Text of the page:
The Art of Dog Watching in New York City

This morning I pet a really beautiful old hound-like dog inside a tiny coffee shop called Boxkite. He was waiting with his owner by her window seat, just smiling and slowly wagging his tail up at her as she sipped along. He's definitely my best friend now.

I love dogs. I love dogs in New York City more. I don't have a dog (someday when I'm actually in my apartment after work I will) so I take it upon myself to talk to dogs on the street either in my head or in real life. It's a real life fan fic I'm writing all the time about the dogs of the city.

My favorite places to watch dogs have to be the neighborhoods on both sides of Central Park. The west and east side are full of wealthy and funny people with an arrangement of weird and wonderful dogs. I love the families on Madison Avenue taking out their giant lumbering dogs for walks. It's like you know they must have an equally giant apartment to house such a majestic creatures that would take up the entire space of my kitchen table. I'm also a fan of posh looking senior ladies with extremely tiny dogs wearing boots in the rain. I would wear those boots too!

The Washington Square Dog Run is my favorite go to dog run for watching when it's warm. Its got this great little platform bench by the trees, which makes for prime interactions between the small and large dogs that jump up onto the perch.

I also love the Halloween dog parades, those in Carl Schurz and Tompkins Square park.

When in doubt though, I get my Instagram dog fix on The Dogist.

I hope it's not creepy I'm just watching your dogs, people of New York.

 

 

Hello 2018

A lot changed for me in the past year. I moved from Brooklyn to Manhattan, took a new job, tried to feel grateful every day (thanks, therapy!), recognized where I need to change, started to change, recognized not so good friends, recognized good friends, saw a lot of performing arts which was my only goal for the year. On top of it all, I took several art and design classes from graphic design to UX to illustration, really challenging myself to be creative in a multitude of ways.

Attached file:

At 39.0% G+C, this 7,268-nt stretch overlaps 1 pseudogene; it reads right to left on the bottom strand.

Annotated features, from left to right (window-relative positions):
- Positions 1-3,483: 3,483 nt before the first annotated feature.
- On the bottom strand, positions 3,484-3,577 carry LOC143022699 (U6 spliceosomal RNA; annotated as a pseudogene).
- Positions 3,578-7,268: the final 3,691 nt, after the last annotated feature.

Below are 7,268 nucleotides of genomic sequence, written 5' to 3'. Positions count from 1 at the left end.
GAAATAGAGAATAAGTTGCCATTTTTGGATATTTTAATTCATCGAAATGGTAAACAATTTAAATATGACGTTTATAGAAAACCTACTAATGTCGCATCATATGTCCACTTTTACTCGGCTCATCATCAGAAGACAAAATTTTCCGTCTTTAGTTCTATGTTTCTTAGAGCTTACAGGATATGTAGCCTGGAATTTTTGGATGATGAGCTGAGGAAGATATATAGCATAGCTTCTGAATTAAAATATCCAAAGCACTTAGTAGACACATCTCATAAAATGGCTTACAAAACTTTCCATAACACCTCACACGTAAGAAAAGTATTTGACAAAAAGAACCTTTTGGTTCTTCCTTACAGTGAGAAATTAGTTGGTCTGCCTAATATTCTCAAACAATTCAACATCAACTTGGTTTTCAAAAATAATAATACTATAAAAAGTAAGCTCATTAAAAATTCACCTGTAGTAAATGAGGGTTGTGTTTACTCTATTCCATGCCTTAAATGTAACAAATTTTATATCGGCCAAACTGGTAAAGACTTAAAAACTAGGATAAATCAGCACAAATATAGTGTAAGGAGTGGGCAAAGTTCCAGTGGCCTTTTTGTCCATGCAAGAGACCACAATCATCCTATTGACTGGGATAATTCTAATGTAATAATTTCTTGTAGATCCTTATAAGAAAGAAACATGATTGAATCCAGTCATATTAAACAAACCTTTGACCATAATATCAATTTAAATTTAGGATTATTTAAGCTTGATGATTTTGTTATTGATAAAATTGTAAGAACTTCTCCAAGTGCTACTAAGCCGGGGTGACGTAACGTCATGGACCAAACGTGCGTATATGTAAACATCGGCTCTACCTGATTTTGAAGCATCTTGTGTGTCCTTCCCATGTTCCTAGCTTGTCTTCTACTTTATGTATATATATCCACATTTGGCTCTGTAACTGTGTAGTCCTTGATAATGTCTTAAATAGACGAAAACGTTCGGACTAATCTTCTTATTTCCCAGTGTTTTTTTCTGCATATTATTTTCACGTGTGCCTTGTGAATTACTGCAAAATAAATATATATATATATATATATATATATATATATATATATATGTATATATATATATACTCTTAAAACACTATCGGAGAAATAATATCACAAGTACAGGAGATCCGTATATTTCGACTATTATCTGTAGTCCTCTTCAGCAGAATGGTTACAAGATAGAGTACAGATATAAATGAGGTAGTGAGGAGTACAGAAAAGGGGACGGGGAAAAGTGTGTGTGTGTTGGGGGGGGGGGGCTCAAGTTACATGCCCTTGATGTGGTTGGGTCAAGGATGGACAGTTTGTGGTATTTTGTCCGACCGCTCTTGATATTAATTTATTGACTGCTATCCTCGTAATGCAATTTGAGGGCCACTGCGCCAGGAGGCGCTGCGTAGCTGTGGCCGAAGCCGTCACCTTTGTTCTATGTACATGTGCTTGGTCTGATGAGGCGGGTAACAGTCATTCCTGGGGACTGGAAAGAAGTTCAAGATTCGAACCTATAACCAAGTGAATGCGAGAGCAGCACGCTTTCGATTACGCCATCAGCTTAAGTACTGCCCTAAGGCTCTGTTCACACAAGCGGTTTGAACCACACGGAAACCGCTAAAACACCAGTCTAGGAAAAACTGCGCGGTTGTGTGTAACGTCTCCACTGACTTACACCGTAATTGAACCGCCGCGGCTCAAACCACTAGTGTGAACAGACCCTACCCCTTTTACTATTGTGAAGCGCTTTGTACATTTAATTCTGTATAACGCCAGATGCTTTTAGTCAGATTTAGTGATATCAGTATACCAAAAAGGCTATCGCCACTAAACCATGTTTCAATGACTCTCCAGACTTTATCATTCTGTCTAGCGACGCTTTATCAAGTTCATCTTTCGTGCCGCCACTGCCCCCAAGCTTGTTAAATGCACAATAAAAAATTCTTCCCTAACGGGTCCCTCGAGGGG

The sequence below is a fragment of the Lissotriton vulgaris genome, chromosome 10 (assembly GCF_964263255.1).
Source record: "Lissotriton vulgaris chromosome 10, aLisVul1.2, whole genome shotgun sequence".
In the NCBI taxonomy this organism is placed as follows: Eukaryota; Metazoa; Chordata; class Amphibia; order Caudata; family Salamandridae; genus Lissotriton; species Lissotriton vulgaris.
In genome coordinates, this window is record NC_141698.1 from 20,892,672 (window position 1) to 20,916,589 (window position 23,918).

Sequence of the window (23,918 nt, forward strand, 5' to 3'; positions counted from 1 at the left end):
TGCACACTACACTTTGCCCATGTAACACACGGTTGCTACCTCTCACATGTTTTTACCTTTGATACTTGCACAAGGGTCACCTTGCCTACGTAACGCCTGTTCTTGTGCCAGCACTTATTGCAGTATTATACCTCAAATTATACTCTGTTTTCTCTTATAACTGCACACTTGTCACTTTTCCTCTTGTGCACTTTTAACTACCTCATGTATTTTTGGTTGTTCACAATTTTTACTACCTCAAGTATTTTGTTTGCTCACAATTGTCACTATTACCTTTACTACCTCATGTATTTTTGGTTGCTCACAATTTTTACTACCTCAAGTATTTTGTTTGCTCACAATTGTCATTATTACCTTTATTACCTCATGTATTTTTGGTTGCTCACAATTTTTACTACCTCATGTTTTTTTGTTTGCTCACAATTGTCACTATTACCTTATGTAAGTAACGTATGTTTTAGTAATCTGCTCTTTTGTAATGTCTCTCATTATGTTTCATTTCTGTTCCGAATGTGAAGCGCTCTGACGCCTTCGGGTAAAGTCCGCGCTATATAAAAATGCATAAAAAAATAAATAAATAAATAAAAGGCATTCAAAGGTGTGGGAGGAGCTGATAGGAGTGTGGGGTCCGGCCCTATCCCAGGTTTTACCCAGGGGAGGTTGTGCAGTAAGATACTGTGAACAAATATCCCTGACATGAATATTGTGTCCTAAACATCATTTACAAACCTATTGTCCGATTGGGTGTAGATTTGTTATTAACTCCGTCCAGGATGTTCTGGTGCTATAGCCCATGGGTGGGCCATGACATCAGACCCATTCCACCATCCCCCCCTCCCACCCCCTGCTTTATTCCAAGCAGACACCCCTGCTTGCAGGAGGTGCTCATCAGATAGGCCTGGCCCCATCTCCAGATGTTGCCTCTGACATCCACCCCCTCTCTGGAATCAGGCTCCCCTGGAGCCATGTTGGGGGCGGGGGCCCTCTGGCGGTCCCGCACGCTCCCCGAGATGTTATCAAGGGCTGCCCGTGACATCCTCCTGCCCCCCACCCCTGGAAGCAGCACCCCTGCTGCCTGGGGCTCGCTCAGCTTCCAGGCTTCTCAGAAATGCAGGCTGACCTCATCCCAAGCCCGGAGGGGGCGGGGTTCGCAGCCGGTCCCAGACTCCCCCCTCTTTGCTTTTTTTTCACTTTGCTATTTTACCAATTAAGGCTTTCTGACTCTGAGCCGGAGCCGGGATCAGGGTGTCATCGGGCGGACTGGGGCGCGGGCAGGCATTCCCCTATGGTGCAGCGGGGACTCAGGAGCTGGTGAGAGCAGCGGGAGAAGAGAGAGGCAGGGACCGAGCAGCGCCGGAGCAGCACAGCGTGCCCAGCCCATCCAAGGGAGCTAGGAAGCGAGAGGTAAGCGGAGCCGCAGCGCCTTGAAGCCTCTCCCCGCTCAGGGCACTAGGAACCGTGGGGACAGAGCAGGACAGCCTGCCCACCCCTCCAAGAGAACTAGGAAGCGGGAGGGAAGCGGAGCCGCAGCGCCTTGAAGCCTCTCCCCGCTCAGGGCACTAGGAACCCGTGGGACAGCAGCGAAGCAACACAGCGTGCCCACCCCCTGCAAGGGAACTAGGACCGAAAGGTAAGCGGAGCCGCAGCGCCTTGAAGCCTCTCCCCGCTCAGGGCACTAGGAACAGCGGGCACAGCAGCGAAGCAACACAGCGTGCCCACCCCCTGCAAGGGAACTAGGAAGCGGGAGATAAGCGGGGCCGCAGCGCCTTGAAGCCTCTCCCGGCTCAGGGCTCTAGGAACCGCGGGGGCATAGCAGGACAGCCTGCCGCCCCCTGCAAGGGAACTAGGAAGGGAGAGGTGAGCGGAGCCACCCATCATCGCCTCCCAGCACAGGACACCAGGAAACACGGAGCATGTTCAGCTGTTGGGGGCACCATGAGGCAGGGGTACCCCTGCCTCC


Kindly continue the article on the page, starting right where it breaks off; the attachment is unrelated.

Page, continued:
I really grew in my art practice. It's so easy to feel like an interest is daunting when you're just beginning so it's nice to take a break and appreciate where I've come in what I started to call this year The Art School of Life.

 

My 2017 in Favorites 

Trip: A birthday in Hong Kong when I turned 30. Movie: Ladybird with Okja in a close second place. Theater: Animal Wisdom Book: Pachinko, Min Jin Lee  Eaten: Absolute Bagels New York moment: Walking in northern Central Park. Music: SZA and Lorde. Podcast: The Daily. So simple and short. Art: Chantal Joffee at Cheim Reid. Her work is an inspiration, with such bold figures and colors. Thing I learned: Silk painting at the Textile Art Center, I need to get back there for more classes. Thing I bought: Everlane denim. I've been wearing two pairs of these high rise jeans since they launched. I'm a convert. Also this Innisfree serum. Thing I cooked: This easy lemon tart.

Happy Holidays!

It's almost Christmas but I didn't get to most of the things I thought I'd get to this holiday season, of course. I didn't make those gingersnaps I loved last year, the ones stuffed with cream cheese frosting. I didn't craft any homemade cards. I also decided not to make my yearly biscotti for my dad, opting instead for other gifts because my tiny kitchen is overloaded right now.